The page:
If you've been wanting to sink your teeth into government data and create new mashups and visualisations, then clear your calendar over the first weekend of June — Friday, 1 June to Sunday, 3 June — and head to Canberra to take part in GovHack.
A concurrent GovHack event will also be held in Sydney, but many of the government participants will only be available at the Canberra event.
Attendees will be in the running for part of the $30,000 pool of prize money and grants to take the project beyond the prototype phase.
The event begins with drinks and competition announcements on the night of Friday, 1 June, with teams needing to be registered by midday on Saturday before presenting a prototype to judges and other attendees on Sunday afternoon. Technical workshops and mentors will be available to help support the teams.
Registration for the both the Canberra and Sydney GovHack events is open now.
Following in Canberra on 5 June is the GovCamp unconference. The event will have three streams: open data analysis and visualisation, public engagement and community development, and policy and service delivery design.
At the time of writing, only 39 tickets were left for GovCamp.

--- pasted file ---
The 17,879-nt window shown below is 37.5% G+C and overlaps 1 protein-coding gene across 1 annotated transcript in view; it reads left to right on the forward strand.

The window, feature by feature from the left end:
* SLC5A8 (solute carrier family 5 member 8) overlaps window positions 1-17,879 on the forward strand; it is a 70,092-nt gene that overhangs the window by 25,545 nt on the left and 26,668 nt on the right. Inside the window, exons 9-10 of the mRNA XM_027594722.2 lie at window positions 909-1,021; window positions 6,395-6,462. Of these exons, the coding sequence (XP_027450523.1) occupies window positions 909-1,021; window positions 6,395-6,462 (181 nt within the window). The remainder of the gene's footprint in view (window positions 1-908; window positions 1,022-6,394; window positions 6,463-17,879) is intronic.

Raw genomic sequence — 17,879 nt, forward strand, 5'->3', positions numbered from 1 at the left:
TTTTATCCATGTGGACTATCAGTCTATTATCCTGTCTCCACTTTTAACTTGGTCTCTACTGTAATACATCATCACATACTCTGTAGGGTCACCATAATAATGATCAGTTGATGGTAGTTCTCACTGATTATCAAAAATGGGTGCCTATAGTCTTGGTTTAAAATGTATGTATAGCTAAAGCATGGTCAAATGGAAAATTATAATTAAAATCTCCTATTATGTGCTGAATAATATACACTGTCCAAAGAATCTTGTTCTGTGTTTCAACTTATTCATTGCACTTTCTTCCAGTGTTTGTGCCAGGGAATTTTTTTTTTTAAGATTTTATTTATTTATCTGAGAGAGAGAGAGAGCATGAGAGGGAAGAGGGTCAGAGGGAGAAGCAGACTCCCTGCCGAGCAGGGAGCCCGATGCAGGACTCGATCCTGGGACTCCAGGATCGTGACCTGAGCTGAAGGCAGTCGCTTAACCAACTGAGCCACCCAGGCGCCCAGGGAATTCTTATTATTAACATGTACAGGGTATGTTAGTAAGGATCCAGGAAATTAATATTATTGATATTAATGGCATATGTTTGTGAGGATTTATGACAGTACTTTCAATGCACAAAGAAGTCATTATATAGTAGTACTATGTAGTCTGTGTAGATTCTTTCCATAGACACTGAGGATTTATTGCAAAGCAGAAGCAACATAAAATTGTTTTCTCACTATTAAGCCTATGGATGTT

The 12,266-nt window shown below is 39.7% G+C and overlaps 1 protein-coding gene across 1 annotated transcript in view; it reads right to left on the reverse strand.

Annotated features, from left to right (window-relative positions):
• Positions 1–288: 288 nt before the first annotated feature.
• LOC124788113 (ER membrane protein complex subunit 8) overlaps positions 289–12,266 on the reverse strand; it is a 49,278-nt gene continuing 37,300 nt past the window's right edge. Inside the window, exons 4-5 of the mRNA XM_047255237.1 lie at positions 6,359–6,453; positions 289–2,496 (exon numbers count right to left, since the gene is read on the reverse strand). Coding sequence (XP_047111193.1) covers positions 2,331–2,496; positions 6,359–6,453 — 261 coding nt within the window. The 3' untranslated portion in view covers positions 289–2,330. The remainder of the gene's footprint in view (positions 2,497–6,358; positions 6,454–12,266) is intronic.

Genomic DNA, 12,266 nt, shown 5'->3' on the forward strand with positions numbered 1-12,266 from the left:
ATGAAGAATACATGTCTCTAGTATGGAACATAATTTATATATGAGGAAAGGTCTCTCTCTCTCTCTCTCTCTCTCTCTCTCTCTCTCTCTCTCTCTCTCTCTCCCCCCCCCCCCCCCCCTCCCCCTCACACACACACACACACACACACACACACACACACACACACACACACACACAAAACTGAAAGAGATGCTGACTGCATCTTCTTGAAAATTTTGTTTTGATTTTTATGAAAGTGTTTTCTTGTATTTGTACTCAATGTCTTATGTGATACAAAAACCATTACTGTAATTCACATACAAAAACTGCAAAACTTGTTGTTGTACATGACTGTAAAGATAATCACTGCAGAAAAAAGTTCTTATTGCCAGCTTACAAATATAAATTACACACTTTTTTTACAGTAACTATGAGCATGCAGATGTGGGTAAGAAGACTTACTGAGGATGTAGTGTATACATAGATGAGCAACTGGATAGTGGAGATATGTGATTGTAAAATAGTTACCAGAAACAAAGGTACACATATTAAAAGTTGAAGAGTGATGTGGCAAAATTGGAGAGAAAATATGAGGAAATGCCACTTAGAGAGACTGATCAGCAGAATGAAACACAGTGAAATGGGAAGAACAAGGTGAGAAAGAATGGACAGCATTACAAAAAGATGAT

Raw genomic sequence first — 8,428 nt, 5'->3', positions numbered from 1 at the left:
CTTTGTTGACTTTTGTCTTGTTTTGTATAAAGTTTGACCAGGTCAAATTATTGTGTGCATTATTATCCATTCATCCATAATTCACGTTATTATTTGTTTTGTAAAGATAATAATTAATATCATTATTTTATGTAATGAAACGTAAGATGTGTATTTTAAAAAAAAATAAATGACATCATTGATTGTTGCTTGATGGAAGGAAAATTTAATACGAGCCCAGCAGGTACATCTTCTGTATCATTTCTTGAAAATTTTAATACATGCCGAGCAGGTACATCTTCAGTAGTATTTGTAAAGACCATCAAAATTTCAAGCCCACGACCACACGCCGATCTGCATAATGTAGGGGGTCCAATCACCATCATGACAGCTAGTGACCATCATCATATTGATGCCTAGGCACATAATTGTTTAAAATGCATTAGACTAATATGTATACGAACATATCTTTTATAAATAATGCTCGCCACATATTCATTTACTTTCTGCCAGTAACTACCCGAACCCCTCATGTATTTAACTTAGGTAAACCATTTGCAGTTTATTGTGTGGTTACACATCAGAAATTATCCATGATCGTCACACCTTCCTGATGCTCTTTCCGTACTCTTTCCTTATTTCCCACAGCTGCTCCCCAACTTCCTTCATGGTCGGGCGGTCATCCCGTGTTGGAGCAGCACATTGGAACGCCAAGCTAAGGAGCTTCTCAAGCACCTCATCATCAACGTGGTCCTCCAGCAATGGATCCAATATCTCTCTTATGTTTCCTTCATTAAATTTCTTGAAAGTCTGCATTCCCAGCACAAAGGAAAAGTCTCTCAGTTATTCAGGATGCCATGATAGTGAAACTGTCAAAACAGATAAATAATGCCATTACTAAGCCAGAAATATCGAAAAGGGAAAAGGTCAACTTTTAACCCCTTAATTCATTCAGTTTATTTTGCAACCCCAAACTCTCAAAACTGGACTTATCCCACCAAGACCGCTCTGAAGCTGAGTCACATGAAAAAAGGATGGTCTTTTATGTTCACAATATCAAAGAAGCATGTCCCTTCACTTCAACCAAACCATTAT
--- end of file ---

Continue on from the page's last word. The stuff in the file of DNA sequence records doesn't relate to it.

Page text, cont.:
Some would say that it is a long way from software engineering to journalism, others would correctly argue that it is a mere 10 metres according to the floor plan.During his first five years with CBS Interactive, Chris started his journalistic adventure in 2006 as the Editor of Builder AU after originally joining the company as a programmer.Leaving CBS Interactive in 2010 to follow his deep desire to study the snowdrifts and culinary delights of Canada, Chris based himself in Vancouver and paid for his new snowboarding and poutine cravings as a programmer for a lifestyle gaming startup.Chris returns to CBS in 2011 as the Editor of TechRepublic Australia determined to meld together his programming and journalistic tendencies once and for all.In his free time, Chris is often seen yelling at different operating systems for their own unique failures, avoiding the dreaded tech support calls from relatives, and conducting extensive studies of internets — he claims he once read an entire one.